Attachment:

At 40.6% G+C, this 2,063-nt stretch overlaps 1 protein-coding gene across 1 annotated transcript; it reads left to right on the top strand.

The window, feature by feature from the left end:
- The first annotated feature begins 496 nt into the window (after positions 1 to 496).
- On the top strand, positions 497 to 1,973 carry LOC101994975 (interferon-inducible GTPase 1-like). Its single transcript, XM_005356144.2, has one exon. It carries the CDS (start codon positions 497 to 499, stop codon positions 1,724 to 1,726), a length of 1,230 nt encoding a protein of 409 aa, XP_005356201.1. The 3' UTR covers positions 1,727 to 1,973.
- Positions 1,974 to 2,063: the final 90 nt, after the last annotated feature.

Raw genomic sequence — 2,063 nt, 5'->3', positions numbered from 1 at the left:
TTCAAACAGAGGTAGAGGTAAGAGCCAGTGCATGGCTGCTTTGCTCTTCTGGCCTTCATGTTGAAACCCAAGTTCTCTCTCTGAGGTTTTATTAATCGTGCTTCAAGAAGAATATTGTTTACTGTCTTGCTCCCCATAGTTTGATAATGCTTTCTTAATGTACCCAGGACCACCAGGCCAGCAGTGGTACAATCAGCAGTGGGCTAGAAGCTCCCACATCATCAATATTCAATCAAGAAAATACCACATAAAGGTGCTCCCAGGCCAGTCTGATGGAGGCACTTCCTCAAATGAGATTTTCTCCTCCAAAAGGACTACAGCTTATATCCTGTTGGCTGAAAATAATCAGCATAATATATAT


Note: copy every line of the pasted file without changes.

At 40.6% G+C, this 2,063-nt stretch overlaps 1 protein-coding gene across 1 annotated transcript; it reads left to right on the top strand.

The window, feature by feature from the left end:
- The first annotated feature begins 496 nt into the window (after positions 1 to 496).
- On the top strand, positions 497 to 1,973 carry LOC101994975 (interferon-inducible GTPase 1-like). Its single transcript, XM_005356144.2, has one exon. It carries the CDS (start codon positions 497 to 499, stop codon positions 1,724 to 1,726), a length of 1,230 nt encoding a protein of 409 aa, XP_005356201.1. The 3' UTR covers positions 1,727 to 1,973.
- Positions 1,974 to 2,063: the final 90 nt, after the last annotated feature.

Raw genomic sequence — 2,063 nt, 5'->3', positions numbered from 1 at the left:
TTCAAACAGAGGTAGAGGTAAGAGCCAGTGCATGGCTGCTTTGCTCTTCTGGCCTTCATGTTGAAACCCAAGTTCTCTCTCTGAGGTTTTATTAATCGTGCTTCAAGAAGAATATTGTTTACTGTCTTGCTCCCCATAGTTTGATAATGCTTTCTTAATGTACCCAGGACCACCAGGCCAGCAGTGGTACAATCAGCAGTGGGCTAGAAGCTCCCACATCATCAATATTCAATCAAGAAAATACCACATAAAGGTGCTCCCAGGCCAGTCTGATGGAGGCACTTCCTCAAATGAGATTTTCTCCTCCAAAAGGACTACAGCTTATATCCTGTTGGCTGAAAATAATCAGCATAATATATAT